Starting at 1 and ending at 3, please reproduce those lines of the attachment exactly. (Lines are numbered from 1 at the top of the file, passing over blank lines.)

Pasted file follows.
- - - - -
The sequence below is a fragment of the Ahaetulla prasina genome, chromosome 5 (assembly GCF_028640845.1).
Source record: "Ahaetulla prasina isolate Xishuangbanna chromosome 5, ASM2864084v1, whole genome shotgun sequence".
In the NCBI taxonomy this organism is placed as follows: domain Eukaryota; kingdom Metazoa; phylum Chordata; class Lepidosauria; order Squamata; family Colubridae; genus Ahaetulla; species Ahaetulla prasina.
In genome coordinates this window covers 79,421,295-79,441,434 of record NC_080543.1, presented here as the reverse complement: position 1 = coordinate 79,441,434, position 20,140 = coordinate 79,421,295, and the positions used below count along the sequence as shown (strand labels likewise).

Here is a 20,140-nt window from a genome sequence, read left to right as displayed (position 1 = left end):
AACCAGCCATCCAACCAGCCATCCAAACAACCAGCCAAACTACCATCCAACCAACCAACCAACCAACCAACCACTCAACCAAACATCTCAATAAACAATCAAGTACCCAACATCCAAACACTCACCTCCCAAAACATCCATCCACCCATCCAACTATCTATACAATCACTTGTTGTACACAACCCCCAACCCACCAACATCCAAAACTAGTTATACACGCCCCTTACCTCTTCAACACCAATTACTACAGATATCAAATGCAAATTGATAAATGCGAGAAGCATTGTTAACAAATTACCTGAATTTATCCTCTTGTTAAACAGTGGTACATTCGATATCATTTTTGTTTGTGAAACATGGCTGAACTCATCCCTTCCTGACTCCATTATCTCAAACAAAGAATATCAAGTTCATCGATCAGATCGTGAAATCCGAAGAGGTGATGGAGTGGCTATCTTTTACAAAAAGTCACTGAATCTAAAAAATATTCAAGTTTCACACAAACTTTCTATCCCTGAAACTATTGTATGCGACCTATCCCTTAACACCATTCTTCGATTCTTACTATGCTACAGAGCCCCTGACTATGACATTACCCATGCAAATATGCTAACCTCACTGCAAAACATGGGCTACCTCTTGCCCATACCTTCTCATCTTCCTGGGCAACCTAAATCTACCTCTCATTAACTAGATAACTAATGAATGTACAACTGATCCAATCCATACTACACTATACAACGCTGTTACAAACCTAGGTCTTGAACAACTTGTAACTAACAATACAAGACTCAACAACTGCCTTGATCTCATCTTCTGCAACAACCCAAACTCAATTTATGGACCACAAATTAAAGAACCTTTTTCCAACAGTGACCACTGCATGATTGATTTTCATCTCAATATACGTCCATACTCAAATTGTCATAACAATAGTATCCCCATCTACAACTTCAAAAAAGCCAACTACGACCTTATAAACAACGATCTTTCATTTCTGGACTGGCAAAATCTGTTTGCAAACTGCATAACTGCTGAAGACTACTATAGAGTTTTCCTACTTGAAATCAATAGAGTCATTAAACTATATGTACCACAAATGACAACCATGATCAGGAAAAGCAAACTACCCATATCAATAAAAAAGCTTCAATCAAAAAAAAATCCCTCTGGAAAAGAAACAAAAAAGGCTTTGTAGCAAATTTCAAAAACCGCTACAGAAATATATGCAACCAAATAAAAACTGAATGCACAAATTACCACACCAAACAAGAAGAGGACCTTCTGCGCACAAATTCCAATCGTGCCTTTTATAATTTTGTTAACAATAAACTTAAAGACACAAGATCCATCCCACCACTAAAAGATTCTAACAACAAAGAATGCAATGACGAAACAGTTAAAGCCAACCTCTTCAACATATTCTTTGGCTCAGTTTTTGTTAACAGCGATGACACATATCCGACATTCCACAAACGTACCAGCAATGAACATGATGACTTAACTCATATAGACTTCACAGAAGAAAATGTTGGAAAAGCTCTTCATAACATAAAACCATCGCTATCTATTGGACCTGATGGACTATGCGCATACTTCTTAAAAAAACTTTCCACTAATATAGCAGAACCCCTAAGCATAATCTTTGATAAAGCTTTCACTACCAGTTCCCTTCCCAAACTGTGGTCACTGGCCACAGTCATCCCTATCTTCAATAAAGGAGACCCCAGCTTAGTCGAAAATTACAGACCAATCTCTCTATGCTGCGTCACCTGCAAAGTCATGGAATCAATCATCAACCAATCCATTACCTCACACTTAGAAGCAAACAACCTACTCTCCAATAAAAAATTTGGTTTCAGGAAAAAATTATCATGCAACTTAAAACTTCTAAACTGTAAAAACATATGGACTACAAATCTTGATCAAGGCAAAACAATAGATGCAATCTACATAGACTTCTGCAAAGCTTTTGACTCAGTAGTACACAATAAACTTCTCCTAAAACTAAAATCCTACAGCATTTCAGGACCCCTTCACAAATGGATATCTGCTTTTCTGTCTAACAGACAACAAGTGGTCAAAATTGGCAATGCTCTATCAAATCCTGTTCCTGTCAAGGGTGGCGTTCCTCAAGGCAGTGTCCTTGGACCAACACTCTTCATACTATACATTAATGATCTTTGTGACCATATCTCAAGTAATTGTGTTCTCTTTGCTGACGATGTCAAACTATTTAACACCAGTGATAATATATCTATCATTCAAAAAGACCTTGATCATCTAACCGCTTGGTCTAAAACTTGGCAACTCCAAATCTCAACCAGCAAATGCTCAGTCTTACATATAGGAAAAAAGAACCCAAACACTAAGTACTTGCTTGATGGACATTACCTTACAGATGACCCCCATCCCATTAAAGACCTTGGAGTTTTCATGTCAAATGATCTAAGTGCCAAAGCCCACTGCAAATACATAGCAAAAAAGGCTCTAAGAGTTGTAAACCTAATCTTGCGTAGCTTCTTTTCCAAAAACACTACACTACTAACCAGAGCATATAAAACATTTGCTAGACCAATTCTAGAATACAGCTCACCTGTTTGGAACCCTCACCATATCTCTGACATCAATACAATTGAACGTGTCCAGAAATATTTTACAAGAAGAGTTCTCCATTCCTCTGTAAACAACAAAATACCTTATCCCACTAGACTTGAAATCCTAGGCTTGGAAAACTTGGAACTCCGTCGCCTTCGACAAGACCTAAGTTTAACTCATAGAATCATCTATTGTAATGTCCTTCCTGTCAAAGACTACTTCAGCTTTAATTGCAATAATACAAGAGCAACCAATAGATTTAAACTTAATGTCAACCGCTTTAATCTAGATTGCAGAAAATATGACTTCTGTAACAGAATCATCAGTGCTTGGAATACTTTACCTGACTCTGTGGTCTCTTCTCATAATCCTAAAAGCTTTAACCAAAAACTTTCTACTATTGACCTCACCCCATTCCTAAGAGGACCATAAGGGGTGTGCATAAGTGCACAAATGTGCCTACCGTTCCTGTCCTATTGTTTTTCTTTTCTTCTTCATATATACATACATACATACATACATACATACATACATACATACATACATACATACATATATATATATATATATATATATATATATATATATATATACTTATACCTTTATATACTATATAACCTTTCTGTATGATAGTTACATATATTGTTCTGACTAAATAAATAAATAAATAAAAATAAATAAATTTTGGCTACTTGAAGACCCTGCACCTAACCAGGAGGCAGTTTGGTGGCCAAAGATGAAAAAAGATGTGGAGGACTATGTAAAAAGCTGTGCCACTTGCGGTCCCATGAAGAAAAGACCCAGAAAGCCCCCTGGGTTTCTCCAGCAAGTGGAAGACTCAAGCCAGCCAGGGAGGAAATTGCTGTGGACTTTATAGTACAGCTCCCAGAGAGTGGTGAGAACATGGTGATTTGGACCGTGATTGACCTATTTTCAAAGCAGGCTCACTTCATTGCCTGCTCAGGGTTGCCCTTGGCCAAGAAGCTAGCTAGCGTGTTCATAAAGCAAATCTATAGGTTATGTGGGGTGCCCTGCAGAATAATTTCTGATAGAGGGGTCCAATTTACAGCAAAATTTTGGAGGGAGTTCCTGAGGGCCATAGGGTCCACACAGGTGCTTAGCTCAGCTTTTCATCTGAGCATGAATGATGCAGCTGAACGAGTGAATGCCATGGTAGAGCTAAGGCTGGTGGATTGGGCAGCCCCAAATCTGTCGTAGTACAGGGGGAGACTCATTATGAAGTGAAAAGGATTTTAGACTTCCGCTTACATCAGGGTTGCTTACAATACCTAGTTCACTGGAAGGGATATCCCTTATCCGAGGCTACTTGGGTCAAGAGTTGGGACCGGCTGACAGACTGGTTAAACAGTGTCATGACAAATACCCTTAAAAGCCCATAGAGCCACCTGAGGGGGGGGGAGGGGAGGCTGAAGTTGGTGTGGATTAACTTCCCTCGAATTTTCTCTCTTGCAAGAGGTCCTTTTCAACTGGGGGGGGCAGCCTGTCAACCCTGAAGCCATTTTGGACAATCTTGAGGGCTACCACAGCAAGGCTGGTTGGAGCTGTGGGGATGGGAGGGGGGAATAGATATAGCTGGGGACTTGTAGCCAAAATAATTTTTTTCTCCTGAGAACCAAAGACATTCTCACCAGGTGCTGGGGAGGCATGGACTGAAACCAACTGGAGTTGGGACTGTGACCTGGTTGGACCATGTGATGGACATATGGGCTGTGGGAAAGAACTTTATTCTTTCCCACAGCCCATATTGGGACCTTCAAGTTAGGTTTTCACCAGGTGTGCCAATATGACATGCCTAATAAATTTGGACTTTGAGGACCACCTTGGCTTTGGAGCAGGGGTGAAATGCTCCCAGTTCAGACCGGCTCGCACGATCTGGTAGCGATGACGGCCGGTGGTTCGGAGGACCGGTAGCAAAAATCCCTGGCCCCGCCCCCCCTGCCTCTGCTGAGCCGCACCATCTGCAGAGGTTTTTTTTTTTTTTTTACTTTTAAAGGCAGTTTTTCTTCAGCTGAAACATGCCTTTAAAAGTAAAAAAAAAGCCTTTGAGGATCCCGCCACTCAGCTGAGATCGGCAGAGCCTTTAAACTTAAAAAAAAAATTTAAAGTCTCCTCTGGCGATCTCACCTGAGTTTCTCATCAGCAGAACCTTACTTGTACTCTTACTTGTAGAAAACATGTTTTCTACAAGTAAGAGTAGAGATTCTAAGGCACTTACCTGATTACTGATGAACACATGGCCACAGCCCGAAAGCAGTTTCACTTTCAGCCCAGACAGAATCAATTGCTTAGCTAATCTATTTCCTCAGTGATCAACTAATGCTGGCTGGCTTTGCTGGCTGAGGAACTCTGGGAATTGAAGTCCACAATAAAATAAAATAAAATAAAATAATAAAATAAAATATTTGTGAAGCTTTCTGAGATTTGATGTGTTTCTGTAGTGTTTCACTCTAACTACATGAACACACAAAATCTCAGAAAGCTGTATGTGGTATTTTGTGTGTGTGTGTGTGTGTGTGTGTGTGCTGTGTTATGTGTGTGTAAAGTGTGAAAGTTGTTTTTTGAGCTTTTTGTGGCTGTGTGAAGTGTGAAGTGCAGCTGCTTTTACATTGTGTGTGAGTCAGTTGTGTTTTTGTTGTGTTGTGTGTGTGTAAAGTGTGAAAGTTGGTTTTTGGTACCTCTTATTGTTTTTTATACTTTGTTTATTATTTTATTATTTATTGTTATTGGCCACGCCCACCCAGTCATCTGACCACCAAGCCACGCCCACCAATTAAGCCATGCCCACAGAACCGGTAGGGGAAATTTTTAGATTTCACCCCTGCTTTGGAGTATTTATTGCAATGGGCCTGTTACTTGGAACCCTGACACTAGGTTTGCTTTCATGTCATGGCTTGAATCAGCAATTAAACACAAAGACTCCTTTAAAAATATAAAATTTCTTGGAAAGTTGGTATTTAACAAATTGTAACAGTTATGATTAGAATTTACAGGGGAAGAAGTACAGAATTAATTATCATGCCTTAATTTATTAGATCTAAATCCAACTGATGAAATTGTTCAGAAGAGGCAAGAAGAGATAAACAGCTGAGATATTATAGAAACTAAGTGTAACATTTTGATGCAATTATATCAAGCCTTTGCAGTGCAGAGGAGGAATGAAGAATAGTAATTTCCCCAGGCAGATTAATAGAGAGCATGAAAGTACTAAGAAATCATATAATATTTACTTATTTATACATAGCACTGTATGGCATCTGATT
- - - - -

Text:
The sequence below is a fragment of the Ahaetulla prasina genome, chromosome 5 (assembly GCF_028640845.1).
Source record: "Ahaetulla prasina isolate Xishuangbanna chromosome 5, ASM2864084v1, whole genome shotgun sequence".
In the NCBI taxonomy this organism is placed as follows: domain Eukaryota; kingdom Metazoa; phylum Chordata; class Lepidosauria; order Squamata; family Colubridae; genus Ahaetulla; species Ahaetulla prasina.